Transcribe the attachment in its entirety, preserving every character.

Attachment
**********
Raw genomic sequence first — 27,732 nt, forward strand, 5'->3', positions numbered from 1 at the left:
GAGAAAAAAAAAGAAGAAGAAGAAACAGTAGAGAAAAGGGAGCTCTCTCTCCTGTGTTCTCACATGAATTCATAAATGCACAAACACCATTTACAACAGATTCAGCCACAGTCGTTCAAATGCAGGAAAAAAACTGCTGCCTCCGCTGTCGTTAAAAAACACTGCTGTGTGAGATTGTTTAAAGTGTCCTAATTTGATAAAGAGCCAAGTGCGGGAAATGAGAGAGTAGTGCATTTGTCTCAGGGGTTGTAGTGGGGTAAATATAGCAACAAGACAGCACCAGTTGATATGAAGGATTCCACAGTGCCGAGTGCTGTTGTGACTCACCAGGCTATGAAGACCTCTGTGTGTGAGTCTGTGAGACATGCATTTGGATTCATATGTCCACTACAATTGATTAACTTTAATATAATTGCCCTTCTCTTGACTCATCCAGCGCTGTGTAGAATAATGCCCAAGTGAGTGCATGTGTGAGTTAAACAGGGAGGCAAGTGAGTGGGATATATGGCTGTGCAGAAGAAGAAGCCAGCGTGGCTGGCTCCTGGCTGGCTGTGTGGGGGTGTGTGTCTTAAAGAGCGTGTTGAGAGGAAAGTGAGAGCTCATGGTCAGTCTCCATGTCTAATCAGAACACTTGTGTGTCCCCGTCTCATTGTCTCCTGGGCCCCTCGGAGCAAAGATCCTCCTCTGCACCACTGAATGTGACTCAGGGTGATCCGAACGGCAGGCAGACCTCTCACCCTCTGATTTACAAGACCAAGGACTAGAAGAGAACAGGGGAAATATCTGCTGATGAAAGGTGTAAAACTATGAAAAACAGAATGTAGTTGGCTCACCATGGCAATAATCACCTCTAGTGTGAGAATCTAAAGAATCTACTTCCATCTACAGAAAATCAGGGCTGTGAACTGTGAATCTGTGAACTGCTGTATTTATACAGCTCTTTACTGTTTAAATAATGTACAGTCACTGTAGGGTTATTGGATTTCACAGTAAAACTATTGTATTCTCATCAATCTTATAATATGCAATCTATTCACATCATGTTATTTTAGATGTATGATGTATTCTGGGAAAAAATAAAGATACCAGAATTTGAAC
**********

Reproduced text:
Raw genomic sequence first — 27,732 nt, forward strand, 5'->3', positions numbered from 1 at the left:
GAGAAAAAAAAAGAAGAAGAAGAAACAGTAGAGAAAAGGGAGCTCTCTCTCCTGTGTTCTCACATGAATTCATAAATGCACAAACACCATTTACAACAGATTCAGCCACAGTCGTTCAAATGCAGGAAAAAAACTGCTGCCTCCGCTGTCGTTAAAAAACACTGCTGTGTGAGATTGTTTAAAGTGTCCTAATTTGATAAAGAGCCAAGTGCGGGAAATGAGAGAGTAGTGCATTTGTCTCAGGGGTTGTAGTGGGGTAAATATAGCAACAAGACAGCACCAGTTGATATGAAGGATTCCACAGTGCCGAGTGCTGTTGTGACTCACCAGGCTATGAAGACCTCTGTGTGTGAGTCTGTGAGACATGCATTTGGATTCATATGTCCACTACAATTGATTAACTTTAATATAATTGCCCTTCTCTTGACTCATCCAGCGCTGTGTAGAATAATGCCCAAGTGAGTGCATGTGTGAGTTAAACAGGGAGGCAAGTGAGTGGGATATATGGCTGTGCAGAAGAAGAAGCCAGCGTGGCTGGCTCCTGGCTGGCTGTGTGGGGGTGTGTGTCTTAAAGAGCGTGTTGAGAGGAAAGTGAGAGCTCATGGTCAGTCTCCATGTCTAATCAGAACACTTGTGTGTCCCCGTCTCATTGTCTCCTGGGCCCCTCGGAGCAAAGATCCTCCTCTGCACCACTGAATGTGACTCAGGGTGATCCGAACGGCAGGCAGACCTCTCACCCTCTGATTTACAAGACCAAGGACTAGAAGAGAACAGGGGAAATATCTGCTGATGAAAGGTGTAAAACTATGAAAAACAGAATGTAGTTGGCTCACCATGGCAATAATCACCTCTAGTGTGAGAATCTAAAGAATCTACTTCCATCTACAGAAAATCAGGGCTGTGAACTGTGAATCTGTGAACTGCTGTATTTATACAGCTCTTTACTGTTTAAATAATGTACAGTCACTGTAGGGTTATTGGATTTCACAGTAAAACTATTGTATTCTCATCAATCTTATAATATGCAATCTATTCACATCATGTTATTTTAGATGTATGATGTATTCTGGGAAAAAATAAAGATACCAGAATTTGAAC